Mask shipments have begun arriving at the company’s Morgan Hill headquarters, and among the first to get masks are local hospitals, including Watsonville Community Hospital.
Take a look at more stories and videos by Michael Finney and 7 On Your Side.
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Some are hesitant to use public transportation during the coronavirus outbreak. Here’s what transportation officials are doing to help reduce risk.
DENVER – Sisters Trinity and Kiki Williams looked around the crowded bus stop as the #15 bus rumbled down Colfax Avenue toward them.
The bus looked to be about half full, the driver wearing a bandanna stretched across his nose and mouth to comply with government recommendations intended to help slow the spread of coronavirus. But among the awaiting passengers, only one wore a face covering.
“I’m damn nervous,” said Kiki Williams, 19. “There’s too many of us.”
For protection, the women, who are African American, wore blue rubber gloves but no masks. “We forgot them at home,” said Trinity Williams, 18.
Like millions of Americans, the Williams sisters depend on public transit at a time when health officials have told Americans to stay 6 feet apart and recommended that they wear face masks in public.
“It’s the only transportation we’ve got right now,” said Trinity Williams, whose car broke down and won’t be repaired for weeks.
While transit ridership has dropped dramatically across the country during the coronavirus outbreak, millions of Americans are still riding public buses and trains, putting themselves and anyone they encounter at risk as they commute to work, go to the grocery store, visit the doctor, or, like the Williams sisters, travel to see family.
A passenger loads his bike onto an RTD bus in Denver before boarding during the coronavirus outbreak. (Photo: Trevor Hughes/USA TODAY)
Experts say most of the people who have stopped riding are white-collar workers who can work from home and who tend to be white, leaving many of the country’s poorest workers, who are disproportionately people of color, with no other choice but to pack into a small space designed to carry lots of people. In New York City, at least 41 transit workers have died from coronavirus infections, far more than police officers and firefighters.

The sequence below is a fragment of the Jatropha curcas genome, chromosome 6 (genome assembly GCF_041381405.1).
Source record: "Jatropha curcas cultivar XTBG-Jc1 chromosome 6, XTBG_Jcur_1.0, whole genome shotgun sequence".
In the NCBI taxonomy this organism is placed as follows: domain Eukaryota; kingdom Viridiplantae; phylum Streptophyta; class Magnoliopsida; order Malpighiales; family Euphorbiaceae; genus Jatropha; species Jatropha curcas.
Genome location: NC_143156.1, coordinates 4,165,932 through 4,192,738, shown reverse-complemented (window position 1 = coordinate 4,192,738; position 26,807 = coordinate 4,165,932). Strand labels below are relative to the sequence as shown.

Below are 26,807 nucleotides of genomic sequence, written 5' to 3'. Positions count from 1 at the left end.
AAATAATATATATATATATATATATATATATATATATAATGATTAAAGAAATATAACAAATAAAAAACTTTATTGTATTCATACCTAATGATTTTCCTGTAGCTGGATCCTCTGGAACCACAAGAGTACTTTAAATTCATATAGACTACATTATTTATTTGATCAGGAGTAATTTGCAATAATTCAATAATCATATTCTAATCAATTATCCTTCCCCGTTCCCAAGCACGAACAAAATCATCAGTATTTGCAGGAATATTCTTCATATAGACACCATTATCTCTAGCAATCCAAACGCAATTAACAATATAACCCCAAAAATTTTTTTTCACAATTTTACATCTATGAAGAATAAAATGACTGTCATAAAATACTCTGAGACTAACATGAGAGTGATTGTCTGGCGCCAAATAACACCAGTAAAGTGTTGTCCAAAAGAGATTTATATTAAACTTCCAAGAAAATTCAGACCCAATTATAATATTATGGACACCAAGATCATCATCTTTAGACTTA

“As always, higher-income households have more choices,” said Evelyn Blumenberg, director of the Lewis Center for Regional Policy Studies and an urban planning professor at the University of California, Los Angeles’ Luskin School of Public Affairswho studies how urban structures affect low-wage workers. “For low-income workers who have to take transit, they’re in a confined place, in close proximity to other people. Their problems are compounded. They have no other option.”
Statistics collected by the app developer Transit suggest white riders have largely abandoned buses and trains: A survey of 15,000 of the company’s U.S. users revealed that only 22% of people using transit right now are white, compared to 40% normally. Transit is one of the most popular navigation apps for iPhones and Android phones, with millions of active users across the United States and Canada.
Preliminary data from states such as New York, Colorado and Michigan suggests African Americans and other minorities are dying from coronavirus-related complications at a much higher rate than their white counterparts, in